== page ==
A Connecticut law prevents candidates for the state legislature from accepting donations from lobbyists. But there is no law against state lawmakers accepting such money for their campaigns for federal office, even if the donors have a stake in bills before the Connecticut General Assembly. The finance director of House Speaker Christopher Donovan's campaign for Congress was arrested for allegedly trying to conceal a $20,000 donation meant to ensure Donovan would squash an anti-tobacco bill. Donovan's campaign has also accepted perfectly legal donations from Zuffra, a mixed martial arts promoter (as the state legislator considered regulating the sport) and the Indoor Tanning Association (whose industry was also the subject of a bill). R. Bartley Halloran, an attorney for the Association of Connecticut Lobbyists, assured the Register-Citizen of Torrington that, "There's never been any evidence tying money to a specific political outcome." (The notion is only supported by a mountain of common sense.)
"I specifically asked for a little turkey, and a little ham, a lot of cheese and a lot of mayonnaise and they are giving me a hard time," said Rother McLennon. He was complaining that East Hartford's Grateful Deli did not get his order correct. "You're calling 911 because you don't like way that they're making your sandwich?" replied the person he was talking to. "Exactly," said McLennon. NBC New York reports that McLennon placed an order for 14 sandwiches but they did not meet his nuanced specifications and the deli would not take them back, so he called 911 and asked for "someone to come by" and "solve this the right way." (After a few more scoffs of disbelief, the dispatcher told him not to buy sandwiches there anymore.)
A near riot broke out at a kindergarten graduation ceremony at the Waterford Friendship School in New London — and all the participants were parents. The New London Patch website reports that Ernesto Quinones took offense when his mother tried to give a copy of his daughter's "diploma" to the mother of his daughter. Quinones, 24, allegedly grabbed his mom's purse and then slammed her into a concrete wall. Other family members joined in and during the fracas, a five-months-pregnant woman tried to grab someone by the hair and was reportedly pulled to the ground and kicked in the head.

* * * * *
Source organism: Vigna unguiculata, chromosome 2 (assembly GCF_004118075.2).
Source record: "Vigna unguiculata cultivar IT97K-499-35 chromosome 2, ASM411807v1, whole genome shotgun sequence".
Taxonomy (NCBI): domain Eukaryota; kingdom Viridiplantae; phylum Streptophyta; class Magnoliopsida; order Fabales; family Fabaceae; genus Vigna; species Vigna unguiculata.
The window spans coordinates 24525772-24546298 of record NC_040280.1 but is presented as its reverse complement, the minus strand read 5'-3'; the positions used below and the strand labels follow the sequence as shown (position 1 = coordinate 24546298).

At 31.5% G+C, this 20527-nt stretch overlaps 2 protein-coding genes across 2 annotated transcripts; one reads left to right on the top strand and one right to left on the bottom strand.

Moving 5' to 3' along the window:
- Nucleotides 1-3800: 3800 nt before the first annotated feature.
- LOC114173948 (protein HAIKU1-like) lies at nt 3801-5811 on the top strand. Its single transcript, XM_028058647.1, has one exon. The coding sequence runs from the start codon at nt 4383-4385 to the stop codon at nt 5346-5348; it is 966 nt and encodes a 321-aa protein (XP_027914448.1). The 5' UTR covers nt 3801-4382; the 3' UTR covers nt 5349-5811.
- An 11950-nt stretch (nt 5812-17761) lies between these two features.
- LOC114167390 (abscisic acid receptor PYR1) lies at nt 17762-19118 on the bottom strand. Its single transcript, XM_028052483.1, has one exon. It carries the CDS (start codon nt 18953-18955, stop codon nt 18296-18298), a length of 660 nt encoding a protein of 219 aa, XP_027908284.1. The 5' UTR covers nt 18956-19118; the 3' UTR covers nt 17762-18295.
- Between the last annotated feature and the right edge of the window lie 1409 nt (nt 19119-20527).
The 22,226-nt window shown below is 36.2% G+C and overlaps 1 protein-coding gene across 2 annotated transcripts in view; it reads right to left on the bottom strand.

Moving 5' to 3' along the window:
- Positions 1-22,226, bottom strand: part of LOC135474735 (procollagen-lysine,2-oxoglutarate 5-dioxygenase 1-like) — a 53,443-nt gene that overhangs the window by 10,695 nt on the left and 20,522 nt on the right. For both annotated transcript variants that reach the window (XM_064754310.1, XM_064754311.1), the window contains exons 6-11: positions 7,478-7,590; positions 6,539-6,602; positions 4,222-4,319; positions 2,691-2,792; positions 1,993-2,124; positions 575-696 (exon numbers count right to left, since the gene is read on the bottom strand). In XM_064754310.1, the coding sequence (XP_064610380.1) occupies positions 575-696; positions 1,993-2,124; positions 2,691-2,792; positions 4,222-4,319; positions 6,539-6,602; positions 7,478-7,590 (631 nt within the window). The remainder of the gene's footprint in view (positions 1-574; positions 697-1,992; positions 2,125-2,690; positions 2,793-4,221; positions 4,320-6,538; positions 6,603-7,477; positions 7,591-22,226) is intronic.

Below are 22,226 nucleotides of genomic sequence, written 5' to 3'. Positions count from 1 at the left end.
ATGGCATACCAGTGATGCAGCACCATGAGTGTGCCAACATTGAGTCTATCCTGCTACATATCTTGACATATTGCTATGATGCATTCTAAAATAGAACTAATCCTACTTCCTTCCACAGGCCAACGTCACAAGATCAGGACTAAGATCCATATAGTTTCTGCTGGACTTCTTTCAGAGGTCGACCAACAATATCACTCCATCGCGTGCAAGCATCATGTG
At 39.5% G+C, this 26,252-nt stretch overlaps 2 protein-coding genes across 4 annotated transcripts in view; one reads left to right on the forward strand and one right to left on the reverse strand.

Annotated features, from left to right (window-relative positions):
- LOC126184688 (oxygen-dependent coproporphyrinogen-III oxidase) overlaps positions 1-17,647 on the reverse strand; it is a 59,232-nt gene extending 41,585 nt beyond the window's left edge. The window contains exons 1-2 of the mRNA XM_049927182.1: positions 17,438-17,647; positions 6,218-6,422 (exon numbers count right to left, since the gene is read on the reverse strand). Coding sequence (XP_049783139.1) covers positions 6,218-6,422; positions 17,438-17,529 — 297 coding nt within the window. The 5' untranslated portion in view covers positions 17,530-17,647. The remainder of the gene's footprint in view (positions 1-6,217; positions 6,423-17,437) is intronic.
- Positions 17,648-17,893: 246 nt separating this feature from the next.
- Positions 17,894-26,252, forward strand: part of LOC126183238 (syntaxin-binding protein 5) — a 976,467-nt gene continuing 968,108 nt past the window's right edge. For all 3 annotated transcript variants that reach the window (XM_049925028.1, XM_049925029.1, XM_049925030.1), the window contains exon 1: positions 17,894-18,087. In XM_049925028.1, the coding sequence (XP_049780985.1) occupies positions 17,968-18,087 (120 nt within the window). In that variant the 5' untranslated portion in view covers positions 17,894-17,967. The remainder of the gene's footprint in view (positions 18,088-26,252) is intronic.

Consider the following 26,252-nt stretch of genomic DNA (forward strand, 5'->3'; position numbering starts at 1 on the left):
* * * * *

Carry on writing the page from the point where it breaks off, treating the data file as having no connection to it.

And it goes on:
It worked for George Zimmerman: Frank Rega was allegedly driving drunk through Bridgeport when he struck a woman who was standing beside a disabled car on the side of the road. Police told the Connecticut Post that the woman got stuck on Rega's side fender but he kept driving even though he knew she was there (or at least should have because she was reaching into the window to punch him in the face). When police caught up with Rega, 56, at his home in Monroe he claimed self defense.
A police officer went to the Newfield Rest Home in Middletown to deliver a stern warning to a schizophrenic man who made three calls to police in as many days with false accusations against staffers to try to get them fired. The officer told him that his mental illness "was not a free pass to commit crimes without any accountability," according to the Middletown Patch website, so the man tried a different tactic, telling the male officer "you are attractive... I'm just throwing that out there in case you are into guys or anything."
The Town of Derby's annual Derby Day was held on Saturday, though with half the number of vendors as last year. The town passed a law in February requiring vendors to submit to criminal background checks (to show they aren't child molesters or something), a provision many scoffed at because no other town in Connecticut requires it, reports the New Haven Register. (The Board of Alderman waived the checks this year but the Cultural Commission still asked for them, alienating many past festival participants.)
She learns it at home: After the 10-year-old daughter of Natasha N. Brathwaite was suspended from the school bus, Brathwaite showed up at Bielefield Elementary School in Middletown, barged into her daughter's fifth-grade classroom and launched a profanity-laced tirade against the school, police told the Middletown Patch site. Brathwaite, 34, also allegedly stormed into the principal's office and banged on his desk during a confrontation.
Forty-one-year-old Carlos Arroyo quit his job as a delivery driver for the Mulkern Milk Co. in Stratford and then stole one of the company's trucks and continued delivering its milk and juice to the stops on his old route, keeping the money for himself, police told the Connecticut Post. Given that this scheme netted him only $1,500, we have to wonder, even without the arrest, wouldn't it have been easier to just keep his job for another few weeks?
The Victoria's Secretin downtown Fairfield is becoming a site of high-stakes panty raids. Last month, someone stealthily cleared a display table of $600 in lace undies. More recently, an accomplice allegedly distracted a manager while a thief made off with 65 pairs of panties, worth $650, according to the Fairfield Citizen.
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